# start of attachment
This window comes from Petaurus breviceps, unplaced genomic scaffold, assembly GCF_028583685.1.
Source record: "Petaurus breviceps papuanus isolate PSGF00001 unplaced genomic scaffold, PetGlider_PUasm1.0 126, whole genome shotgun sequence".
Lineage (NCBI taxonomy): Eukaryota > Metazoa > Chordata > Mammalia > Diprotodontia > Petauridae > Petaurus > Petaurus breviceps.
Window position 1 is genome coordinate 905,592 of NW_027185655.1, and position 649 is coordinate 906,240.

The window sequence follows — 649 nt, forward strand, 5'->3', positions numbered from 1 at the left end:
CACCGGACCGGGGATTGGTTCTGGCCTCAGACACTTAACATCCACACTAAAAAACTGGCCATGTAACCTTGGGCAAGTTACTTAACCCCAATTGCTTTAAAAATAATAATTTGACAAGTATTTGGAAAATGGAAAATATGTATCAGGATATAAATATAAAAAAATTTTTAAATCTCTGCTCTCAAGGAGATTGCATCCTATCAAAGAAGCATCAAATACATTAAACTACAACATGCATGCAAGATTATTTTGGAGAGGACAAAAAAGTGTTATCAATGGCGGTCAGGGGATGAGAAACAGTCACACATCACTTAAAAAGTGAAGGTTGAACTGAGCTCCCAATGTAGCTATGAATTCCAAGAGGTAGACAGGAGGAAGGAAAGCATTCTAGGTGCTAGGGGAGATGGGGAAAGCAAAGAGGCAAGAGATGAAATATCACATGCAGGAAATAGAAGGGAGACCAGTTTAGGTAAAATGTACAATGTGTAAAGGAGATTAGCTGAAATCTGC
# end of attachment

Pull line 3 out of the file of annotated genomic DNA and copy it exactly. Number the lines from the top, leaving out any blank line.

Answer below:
Lineage (NCBI taxonomy): Eukaryota > Metazoa > Chordata > Mammalia > Diprotodontia > Petauridae > Petaurus > Petaurus breviceps.